I think one of my favourite part about books/reading in general is the community that grows and connects around a piece of writing. I'm always intrigued to find out which books are lining my friends' shelves or traveling around in their backpacks, especially if they're books with which I have a connection. A book in common is an instant bond...
So...what am I reading? Stick around and see....
I spent much of my Christmas holidays reading. That is to say, I read when I wasn't crocheting or watching Netflix or both. Basically, I hibernated for two weeks. And it was amazing. And I miss it already.
This is a fascinating story that dropped me into a world I didn't know existed and had never even considered: the Jazz scene in Germany during the Nazi regime. It's a complicated emotional portrayal of guilt and regret from a character who was ultimately powerless, but who spends his life blaming himself for what he should have done.
As well-crafted (and well-researched) a novel as it may be, the only thing Canadian about this book is its author. Also, it already won the Giller Prize in 2011 and was a finalist for the GGs and the Man Booker. I kind of feel like this book has already received its public accolades. So while it's a great book, it's not the underdog I'm hoping to cheer for in this year's Canada Reads competition.
Shelagh Rogers did a great interview with Esi Edugyan for her radio show, "The Next Chapter" and it provided some great aural distraction while I did several loads of laundry one day.
After Half-Blood Blues, I decided to tackle The Orenda. I've never read anything by Joseph Boyden, but I feel like his books follow me around. I find them on tables in bookstores with signage like, "The Best Novels You've Never Read." The Orenda has also received a lot of press coverage, so I decided to give it a go.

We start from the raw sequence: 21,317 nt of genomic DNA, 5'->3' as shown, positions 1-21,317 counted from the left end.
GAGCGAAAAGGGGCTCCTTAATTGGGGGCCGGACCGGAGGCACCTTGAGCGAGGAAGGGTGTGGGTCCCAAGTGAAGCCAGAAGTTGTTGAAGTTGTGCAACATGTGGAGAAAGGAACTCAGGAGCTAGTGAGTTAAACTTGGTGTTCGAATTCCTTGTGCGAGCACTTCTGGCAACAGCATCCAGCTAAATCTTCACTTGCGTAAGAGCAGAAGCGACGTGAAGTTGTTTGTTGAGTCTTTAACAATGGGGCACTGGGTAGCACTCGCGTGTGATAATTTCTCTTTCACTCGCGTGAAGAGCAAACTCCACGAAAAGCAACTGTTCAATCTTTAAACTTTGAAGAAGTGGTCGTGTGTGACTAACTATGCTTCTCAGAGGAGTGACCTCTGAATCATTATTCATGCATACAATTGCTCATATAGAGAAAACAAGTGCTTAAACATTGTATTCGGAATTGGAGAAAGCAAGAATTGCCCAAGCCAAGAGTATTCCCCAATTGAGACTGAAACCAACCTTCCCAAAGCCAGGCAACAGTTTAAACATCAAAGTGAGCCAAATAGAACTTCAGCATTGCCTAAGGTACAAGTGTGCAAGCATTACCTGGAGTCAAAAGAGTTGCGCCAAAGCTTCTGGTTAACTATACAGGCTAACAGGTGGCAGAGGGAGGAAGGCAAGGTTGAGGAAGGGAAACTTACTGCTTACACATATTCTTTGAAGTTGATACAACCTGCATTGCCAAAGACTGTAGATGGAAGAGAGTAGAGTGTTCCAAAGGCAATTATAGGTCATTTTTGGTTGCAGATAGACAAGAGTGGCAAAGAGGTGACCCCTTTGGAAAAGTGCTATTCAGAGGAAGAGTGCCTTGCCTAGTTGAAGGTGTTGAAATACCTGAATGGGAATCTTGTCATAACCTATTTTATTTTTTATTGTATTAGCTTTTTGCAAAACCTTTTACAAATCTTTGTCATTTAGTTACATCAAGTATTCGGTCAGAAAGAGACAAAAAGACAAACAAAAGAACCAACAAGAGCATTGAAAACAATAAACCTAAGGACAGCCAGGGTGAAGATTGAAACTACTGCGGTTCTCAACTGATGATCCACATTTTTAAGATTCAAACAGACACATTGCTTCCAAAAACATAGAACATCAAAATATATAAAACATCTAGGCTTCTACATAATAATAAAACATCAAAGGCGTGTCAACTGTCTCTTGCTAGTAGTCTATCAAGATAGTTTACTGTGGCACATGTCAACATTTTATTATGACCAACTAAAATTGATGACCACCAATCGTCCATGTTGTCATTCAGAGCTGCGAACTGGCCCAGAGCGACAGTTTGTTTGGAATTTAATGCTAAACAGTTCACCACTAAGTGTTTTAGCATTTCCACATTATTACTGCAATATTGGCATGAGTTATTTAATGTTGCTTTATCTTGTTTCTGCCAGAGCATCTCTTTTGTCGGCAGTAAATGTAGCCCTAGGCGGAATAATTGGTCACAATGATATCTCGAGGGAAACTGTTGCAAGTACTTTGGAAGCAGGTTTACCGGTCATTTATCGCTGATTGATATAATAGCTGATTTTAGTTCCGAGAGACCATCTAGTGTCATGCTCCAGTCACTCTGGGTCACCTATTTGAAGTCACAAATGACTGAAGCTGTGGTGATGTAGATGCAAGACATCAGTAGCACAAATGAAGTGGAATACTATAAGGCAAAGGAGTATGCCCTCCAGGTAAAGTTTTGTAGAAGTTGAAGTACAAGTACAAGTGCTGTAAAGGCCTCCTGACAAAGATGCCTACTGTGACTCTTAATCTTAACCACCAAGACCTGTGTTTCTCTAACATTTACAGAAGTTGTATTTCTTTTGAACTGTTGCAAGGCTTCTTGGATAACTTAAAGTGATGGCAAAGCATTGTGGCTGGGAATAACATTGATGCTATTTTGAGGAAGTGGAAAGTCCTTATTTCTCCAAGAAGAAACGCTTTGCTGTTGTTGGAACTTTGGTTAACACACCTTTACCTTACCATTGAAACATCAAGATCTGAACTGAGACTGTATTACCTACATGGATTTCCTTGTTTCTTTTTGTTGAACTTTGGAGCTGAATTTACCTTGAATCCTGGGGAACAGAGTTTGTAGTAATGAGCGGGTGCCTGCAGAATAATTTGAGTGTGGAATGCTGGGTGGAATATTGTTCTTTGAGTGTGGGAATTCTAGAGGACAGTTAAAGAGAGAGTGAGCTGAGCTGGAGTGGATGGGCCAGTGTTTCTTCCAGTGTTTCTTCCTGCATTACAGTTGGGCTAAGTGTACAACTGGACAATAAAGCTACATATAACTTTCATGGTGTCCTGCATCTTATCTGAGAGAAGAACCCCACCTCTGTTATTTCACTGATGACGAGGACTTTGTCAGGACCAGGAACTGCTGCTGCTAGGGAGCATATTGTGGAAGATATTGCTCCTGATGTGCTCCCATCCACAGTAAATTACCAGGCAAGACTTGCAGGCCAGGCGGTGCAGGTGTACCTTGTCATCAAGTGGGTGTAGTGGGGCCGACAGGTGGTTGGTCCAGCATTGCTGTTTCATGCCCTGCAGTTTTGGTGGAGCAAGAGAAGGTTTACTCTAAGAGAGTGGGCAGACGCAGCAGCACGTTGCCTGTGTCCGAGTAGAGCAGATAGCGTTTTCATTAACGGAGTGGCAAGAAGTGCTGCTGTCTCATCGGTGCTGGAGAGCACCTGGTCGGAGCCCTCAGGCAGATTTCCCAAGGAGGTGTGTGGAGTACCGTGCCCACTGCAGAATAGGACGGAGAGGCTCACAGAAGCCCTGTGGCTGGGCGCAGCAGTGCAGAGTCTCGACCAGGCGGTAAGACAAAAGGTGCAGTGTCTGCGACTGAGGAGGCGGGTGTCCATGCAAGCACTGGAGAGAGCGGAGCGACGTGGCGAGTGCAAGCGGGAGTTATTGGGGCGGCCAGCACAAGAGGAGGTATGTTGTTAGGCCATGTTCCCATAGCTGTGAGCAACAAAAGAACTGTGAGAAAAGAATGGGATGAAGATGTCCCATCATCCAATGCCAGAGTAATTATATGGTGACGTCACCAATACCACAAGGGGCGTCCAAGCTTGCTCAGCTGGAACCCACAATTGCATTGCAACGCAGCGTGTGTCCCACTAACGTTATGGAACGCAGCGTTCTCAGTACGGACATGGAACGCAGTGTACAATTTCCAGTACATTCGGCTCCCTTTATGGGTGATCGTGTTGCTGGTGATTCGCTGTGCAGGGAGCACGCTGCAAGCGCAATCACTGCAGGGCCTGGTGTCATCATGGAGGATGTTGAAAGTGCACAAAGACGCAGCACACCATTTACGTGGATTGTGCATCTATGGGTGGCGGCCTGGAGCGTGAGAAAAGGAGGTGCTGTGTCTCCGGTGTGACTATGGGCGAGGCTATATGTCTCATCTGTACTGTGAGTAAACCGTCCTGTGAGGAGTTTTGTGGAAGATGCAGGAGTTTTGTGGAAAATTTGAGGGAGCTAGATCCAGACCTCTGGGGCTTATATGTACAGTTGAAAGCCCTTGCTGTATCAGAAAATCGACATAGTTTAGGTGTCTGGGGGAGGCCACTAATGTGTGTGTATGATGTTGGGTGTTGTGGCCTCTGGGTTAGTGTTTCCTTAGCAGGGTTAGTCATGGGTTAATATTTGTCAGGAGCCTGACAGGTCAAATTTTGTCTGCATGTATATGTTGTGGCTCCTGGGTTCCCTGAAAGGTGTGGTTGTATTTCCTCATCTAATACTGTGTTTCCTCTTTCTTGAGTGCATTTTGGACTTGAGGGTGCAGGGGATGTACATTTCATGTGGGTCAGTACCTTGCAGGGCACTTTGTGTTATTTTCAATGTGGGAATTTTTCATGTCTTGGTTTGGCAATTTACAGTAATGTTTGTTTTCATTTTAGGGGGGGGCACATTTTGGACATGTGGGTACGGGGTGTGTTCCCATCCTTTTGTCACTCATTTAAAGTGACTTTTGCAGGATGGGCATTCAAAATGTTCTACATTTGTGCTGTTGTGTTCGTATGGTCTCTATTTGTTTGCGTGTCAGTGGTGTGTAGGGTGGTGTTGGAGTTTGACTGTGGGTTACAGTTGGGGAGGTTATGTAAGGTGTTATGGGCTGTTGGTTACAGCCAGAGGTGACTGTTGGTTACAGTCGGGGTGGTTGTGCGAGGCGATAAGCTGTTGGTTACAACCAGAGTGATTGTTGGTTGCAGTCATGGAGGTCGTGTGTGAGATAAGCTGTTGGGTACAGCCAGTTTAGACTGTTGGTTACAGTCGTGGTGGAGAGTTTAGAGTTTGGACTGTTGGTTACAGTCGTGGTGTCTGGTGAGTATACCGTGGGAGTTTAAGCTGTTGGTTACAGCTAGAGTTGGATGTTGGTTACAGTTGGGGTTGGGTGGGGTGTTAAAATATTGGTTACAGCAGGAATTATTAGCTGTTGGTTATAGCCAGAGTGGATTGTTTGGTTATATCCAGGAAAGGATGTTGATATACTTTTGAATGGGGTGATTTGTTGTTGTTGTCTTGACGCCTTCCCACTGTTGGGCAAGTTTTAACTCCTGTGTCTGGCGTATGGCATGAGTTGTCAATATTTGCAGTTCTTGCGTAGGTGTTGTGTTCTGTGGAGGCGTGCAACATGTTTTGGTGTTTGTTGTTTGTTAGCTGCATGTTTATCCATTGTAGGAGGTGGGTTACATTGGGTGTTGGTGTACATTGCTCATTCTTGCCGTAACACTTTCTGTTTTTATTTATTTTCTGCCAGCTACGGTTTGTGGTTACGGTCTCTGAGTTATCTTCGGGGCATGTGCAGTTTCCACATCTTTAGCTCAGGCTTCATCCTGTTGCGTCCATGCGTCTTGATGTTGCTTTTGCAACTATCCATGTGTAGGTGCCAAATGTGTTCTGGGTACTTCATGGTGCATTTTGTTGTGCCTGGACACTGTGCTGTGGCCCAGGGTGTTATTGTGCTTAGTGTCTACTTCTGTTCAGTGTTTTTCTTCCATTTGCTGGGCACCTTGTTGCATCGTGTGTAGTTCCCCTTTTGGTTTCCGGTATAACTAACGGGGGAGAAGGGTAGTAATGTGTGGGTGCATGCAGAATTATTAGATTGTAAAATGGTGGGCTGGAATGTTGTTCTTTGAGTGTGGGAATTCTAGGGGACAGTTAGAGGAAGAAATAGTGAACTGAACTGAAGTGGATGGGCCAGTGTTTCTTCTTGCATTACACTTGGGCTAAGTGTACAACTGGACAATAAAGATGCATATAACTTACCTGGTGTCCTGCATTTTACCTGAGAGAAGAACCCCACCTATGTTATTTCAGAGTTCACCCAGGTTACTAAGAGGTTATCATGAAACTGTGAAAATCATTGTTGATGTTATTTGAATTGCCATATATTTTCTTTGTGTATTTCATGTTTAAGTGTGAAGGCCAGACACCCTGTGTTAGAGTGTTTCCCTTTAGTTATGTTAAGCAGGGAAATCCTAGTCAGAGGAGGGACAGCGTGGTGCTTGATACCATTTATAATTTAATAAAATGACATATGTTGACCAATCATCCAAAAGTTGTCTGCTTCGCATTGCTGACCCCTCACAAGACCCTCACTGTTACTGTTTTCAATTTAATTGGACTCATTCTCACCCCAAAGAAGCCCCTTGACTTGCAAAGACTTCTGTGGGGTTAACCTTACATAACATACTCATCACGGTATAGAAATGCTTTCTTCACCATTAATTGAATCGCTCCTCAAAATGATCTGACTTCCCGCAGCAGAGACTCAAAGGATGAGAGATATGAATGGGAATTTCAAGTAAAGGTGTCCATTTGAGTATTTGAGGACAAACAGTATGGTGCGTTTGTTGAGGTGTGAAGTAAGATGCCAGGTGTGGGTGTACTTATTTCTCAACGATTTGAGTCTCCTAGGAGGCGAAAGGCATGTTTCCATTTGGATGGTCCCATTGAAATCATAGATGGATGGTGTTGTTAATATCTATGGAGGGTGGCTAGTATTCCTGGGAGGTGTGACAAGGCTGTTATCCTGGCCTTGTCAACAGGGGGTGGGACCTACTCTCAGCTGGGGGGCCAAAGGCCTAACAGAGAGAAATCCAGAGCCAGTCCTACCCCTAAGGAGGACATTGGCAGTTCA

I was glad I warmed up with Half-Blood Blues: compared to Edugyan's novel, The Orenda is a brick. This novel is narrated by three characters: a Jesuit priest, a Huron warrior, and a young aboriginal woman taken from another village who becomes the warrior's 'adopted' daughter. It was difficult to ease into--kind of like a fast-paced conversation that began without you--but once the narrators' stories began to intertwine, it was difficult to set the book down. (Bonus: You can build some good muscles with this one! It's large, available only in heavy hardcover, and hard to quit!)
A review from Quill and Quire comments on The Orenda's "blockbuster feel," adding, "The Orenda will be this year's Book of Negros, I think." We could definitely do worse for entertaining, Canadian historical fiction!
Entertaining as it may be, it's definitely not fluff. One impactful episode in the novel occurs when the priest loses the wampum that the warrior was to present to another tribe as part of a peace negotiation. He bemoans:
"I have lost my people's story, my gift to the ones who are our enemy, in the hope of changing that course." (p. 108)
This implies that Canadian history played out the way it did because the stories of certain peoples were lost or dismissed. (Yikes. This entry is starting to sound like a high school essay.)
Where Boyden's novel differs from many of the aboriginal themed/flavoured/inspired novels that I have read (and they are a genre of personal interest...I have read many!) is that the picture he paints of aboriginal history is much more brutal and complicated than the peaceful, idealistic scene that is typical. I will be very interested to hear the commentary that accompanies this novel in the Canada Reads debates. I'm hoping this book makes it to the final rounds because I know it will generate great discussion.
I guess I should stop here. More Canada Reads comments to come.